“The black paper through a mirror” in “Steal Softly Thru’ Snow.”

The horror. The horror.

The 28th and final track of Trout Mask Replica – though really the whole record is one extended song in twenty-eight movements, or sections – is “Veteran’s Day Poppy.” “It don’t get me high,” Beefheart sings in a mournful yet agitated tenor. “It can only make me cry/It can never grow another/Son like the one who warmed me my days.” And then the blues train – or is it the death train, like the one heading for Dachau? – departs with undue force and speed, giving way to a strange and extended tonal guitar waltz. It seems to provide unexpected calm and harmony, but in truth reveals Trout Mask Replica as a dream; the dream of a grieving father whose son has been killed in Vietnam, imagining in his reverie the sense and nonsense, the noise and music, which might have gone through his son’s head, what his life must have been like; or perhaps it’s the reverie of the dying son himself, his life flashing back like meteors of crazy paving even as it painfully ebbs away.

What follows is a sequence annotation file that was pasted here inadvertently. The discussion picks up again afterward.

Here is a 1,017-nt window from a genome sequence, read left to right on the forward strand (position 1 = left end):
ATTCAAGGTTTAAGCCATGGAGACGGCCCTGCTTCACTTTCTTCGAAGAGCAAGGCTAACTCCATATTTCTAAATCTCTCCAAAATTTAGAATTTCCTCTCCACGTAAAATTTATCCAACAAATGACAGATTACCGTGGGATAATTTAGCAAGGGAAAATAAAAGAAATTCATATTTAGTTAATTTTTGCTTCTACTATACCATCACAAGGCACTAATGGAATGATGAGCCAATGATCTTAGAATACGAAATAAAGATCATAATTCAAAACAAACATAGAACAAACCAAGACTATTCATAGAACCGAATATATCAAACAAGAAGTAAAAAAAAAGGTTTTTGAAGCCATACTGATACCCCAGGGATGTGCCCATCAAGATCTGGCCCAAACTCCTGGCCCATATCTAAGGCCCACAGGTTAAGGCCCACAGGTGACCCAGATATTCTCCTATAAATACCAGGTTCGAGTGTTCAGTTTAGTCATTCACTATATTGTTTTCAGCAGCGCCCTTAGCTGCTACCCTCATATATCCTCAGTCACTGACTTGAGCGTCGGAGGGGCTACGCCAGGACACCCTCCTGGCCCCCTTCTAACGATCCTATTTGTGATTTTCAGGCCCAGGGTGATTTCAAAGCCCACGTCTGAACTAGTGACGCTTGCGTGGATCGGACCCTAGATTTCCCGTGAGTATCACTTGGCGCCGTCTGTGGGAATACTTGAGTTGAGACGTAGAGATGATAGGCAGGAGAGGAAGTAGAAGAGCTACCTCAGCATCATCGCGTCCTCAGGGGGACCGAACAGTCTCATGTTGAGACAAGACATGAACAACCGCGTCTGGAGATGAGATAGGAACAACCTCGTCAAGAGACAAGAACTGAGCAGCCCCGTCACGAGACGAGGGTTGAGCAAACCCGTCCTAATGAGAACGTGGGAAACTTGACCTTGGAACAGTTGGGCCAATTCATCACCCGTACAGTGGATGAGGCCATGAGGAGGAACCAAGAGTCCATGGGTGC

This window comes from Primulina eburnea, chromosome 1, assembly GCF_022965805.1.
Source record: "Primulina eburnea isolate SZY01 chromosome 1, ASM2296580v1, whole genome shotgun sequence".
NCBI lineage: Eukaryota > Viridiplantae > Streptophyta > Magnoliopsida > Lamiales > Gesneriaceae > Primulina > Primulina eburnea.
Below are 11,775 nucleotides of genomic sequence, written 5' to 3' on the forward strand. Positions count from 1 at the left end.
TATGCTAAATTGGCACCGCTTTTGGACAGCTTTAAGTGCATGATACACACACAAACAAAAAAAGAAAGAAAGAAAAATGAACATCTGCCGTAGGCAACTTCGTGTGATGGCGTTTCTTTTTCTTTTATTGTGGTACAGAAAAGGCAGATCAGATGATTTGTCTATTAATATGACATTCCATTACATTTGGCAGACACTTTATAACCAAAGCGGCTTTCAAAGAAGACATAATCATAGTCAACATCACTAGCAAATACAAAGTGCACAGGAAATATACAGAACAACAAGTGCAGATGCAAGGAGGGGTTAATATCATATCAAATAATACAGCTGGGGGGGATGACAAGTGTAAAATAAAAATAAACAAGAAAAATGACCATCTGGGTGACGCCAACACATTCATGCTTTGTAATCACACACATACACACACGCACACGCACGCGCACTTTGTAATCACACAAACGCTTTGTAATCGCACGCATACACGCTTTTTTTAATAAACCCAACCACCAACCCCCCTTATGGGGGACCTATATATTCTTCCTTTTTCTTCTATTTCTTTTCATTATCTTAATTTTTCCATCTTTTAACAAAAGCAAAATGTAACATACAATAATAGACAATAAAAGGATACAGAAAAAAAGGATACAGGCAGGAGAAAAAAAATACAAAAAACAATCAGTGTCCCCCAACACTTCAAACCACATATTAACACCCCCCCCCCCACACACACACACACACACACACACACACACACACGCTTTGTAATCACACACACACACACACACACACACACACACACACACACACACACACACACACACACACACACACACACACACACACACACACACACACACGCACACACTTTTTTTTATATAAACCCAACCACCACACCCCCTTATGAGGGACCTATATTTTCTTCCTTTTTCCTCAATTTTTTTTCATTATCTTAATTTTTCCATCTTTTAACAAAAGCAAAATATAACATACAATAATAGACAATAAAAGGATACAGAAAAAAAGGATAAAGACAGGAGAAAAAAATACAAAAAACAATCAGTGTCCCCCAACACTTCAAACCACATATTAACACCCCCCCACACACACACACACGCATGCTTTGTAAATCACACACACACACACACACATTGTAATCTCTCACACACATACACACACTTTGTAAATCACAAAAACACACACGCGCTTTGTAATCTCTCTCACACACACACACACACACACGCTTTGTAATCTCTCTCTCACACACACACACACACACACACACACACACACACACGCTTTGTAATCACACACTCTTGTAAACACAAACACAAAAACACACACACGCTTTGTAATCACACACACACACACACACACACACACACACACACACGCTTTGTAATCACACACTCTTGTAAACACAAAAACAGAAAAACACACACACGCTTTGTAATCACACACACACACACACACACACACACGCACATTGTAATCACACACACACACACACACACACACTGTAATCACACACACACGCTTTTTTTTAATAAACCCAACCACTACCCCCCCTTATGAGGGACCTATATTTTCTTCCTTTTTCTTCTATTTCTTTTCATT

Painless Parker
In the song “Orange Claw Hammer” it’s the sign on a barbershop. It is also the greatest and most concise history of jazz over the last 30 years.

“Every swallow brought breath that bore neither memory nor meaning nor even deliverance from them – he no longer needed that deliverance – but rather the strange sweetness of something that may or may not have ever been, except in a dream of faint sea breezes through darkening pines.”
(Nick Tosches, Dino: Living High In The Dirty Business Of Dreams, Doubleday: New York, 1992; ch. 15: “The Breeze”)

We can’t leave 1969 there, of course, not sans everything. Because in the other crucial record of that year, a different Captain – or perhaps the same one from a not-too-different perspective – emerges and turns us all into the happy and fulfilled children we have always longed to be. And also because I do not want an end to everything; because I am in love and the tenderness and loud generosity of this other record reaches out to me beyond the life of its creator, towards, inevitably and irresistibly, you.